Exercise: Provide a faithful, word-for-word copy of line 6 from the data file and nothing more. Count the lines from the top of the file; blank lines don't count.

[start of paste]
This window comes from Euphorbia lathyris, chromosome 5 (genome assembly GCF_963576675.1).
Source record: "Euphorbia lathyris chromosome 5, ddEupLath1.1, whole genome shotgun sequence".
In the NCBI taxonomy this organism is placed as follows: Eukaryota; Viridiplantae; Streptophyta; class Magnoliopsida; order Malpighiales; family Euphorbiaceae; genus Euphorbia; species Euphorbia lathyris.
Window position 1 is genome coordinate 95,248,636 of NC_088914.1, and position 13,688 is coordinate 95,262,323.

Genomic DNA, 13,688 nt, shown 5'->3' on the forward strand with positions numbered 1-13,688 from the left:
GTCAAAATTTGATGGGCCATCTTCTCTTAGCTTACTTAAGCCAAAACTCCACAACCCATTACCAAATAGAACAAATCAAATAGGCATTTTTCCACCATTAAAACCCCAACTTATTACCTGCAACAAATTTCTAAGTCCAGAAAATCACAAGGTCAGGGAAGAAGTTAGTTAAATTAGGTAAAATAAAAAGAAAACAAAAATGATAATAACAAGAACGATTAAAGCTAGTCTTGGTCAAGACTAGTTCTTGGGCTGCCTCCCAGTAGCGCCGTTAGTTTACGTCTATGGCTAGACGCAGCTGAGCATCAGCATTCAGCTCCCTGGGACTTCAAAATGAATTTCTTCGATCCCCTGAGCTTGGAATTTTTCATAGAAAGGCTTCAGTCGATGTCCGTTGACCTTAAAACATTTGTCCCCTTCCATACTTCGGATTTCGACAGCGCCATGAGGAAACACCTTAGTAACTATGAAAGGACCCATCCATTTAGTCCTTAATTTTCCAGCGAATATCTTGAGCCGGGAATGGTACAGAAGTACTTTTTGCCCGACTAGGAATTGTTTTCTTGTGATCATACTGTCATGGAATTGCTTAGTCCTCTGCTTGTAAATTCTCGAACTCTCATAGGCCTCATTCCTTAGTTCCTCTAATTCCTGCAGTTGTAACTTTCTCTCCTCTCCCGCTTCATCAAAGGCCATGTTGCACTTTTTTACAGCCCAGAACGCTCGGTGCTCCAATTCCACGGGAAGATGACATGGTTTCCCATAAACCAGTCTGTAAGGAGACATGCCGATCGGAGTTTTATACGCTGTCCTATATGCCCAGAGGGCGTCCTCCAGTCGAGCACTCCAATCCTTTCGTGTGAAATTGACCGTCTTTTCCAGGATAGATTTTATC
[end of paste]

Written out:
GTCAAAATTTGATGGGCCATCTTCTCTTAGCTTACTTAAGCCAAAACTCCACAACCCATTACCAAATAGAACAAATCAAATAGGCATTTTTCCACCATTAAAACCCCAACTTATTACCTGCAACAAATTTCTAAGTCCAGAAAATCACAAGGTCAGGGAAGAAGTTAGTTAAATTAGGTAAAATAAAAAGAAAACAAAAATGATAATAACAAGAACGATTAAAGCTAGTCTTGGTCAAGACTAGTTCTTGGGCTGCCTCCCAGTAGCGCCGTTAGTTTACGTCTATGGCTAGACGCAGCTGAGCATCAGCATTCAGCTCCCTGGGACTTCAAAATGAATTTCTTCGATCCCCTGAGCTTGGAATTTTTCATAGAAAGGCTTCAGTCGATGTCCGTTGACCTTAAAACATTTGTCCCCTTCCATACTTCGGATTTCGACAGCGCCATGAGGAAACACCTTAGTAACTATGAAAGGACCCATCCATTTAGTCCTTAATTTTCCAGCGAATATCTTGAGCCGGGAATGGTACAGAAGTACTTTTTGCCCGACTAGGAATTGTTTTCTTGTGATCATACTGTCATGGAATTGCTTAGTCCTCTGCTTGTAAATTCTCGAACTCTCATAGGCCTCATTCCTTAGTTCCTCTAATTCCTGCAGTTGTAACTTTCTCTCCTCTCCCGCTTCATCAAAGGCCATGTTGCACTTTTTTACAGCCCAGAACGCTCGGTGCTCCAATTCCACGGGAAGATGACATGGTTTCCCATAAACCAGTCTGTAAGGAGACATGCCGATCGGAGTTTTATACGCTGTCCTATATGCCCAGAGGGCGTCCTCCAGTCGAGCACTCCAATCCTTTCGTGTGAAATTGACCGTCTTTTCCAGGATAGATTTTATC